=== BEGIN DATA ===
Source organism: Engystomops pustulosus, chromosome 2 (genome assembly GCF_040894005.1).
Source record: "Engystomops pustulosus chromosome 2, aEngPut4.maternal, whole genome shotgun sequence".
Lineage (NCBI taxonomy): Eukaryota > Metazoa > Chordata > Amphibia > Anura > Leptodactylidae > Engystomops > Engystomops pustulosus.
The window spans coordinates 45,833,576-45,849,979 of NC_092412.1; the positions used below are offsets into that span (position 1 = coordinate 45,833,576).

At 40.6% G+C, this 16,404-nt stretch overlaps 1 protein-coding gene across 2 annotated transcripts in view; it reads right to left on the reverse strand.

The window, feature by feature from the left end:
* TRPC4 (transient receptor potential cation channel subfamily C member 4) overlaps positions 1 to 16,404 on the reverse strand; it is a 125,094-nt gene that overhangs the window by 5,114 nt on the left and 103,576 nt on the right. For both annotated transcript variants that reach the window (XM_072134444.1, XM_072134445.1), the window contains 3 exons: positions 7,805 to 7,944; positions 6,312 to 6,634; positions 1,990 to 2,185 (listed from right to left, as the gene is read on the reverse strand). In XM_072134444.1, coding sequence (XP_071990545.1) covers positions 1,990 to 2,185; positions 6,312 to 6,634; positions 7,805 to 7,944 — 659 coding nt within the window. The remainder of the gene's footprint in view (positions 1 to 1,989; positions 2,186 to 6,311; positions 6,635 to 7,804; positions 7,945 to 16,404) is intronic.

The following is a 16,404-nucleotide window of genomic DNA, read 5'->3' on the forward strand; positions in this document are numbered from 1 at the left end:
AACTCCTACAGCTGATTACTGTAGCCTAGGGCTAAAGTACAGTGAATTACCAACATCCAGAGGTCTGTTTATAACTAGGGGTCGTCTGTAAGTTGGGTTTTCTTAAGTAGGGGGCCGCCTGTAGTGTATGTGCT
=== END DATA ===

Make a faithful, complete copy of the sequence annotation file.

Source organism: Engystomops pustulosus, chromosome 2 (genome assembly GCF_040894005.1).
Source record: "Engystomops pustulosus chromosome 2, aEngPut4.maternal, whole genome shotgun sequence".
Lineage (NCBI taxonomy): Eukaryota > Metazoa > Chordata > Amphibia > Anura > Leptodactylidae > Engystomops > Engystomops pustulosus.
The window spans coordinates 45,833,576-45,849,979 of NC_092412.1; the positions used below are offsets into that span (position 1 = coordinate 45,833,576).

At 40.6% G+C, this 16,404-nt stretch overlaps 1 protein-coding gene across 2 annotated transcripts in view; it reads right to left on the reverse strand.

The window, feature by feature from the left end:
* TRPC4 (transient receptor potential cation channel subfamily C member 4) overlaps positions 1 to 16,404 on the reverse strand; it is a 125,094-nt gene that overhangs the window by 5,114 nt on the left and 103,576 nt on the right. For both annotated transcript variants that reach the window (XM_072134444.1, XM_072134445.1), the window contains 3 exons: positions 7,805 to 7,944; positions 6,312 to 6,634; positions 1,990 to 2,185 (listed from right to left, as the gene is read on the reverse strand). In XM_072134444.1, coding sequence (XP_071990545.1) covers positions 1,990 to 2,185; positions 6,312 to 6,634; positions 7,805 to 7,944 — 659 coding nt within the window. The remainder of the gene's footprint in view (positions 1 to 1,989; positions 2,186 to 6,311; positions 6,635 to 7,804; positions 7,945 to 16,404) is intronic.

The following is a 16,404-nucleotide window of genomic DNA, read 5'->3' on the forward strand; positions in this document are numbered from 1 at the left end:
AACTCCTACAGCTGATTACTGTAGCCTAGGGCTAAAGTACAGTGAATTACCAACATCCAGAGGTCTGTTTATAACTAGGGGTCGTCTGTAAGTTGGGTTTTCTTAAGTAGGGGGCCGCCTGTAGTGTATGTGCT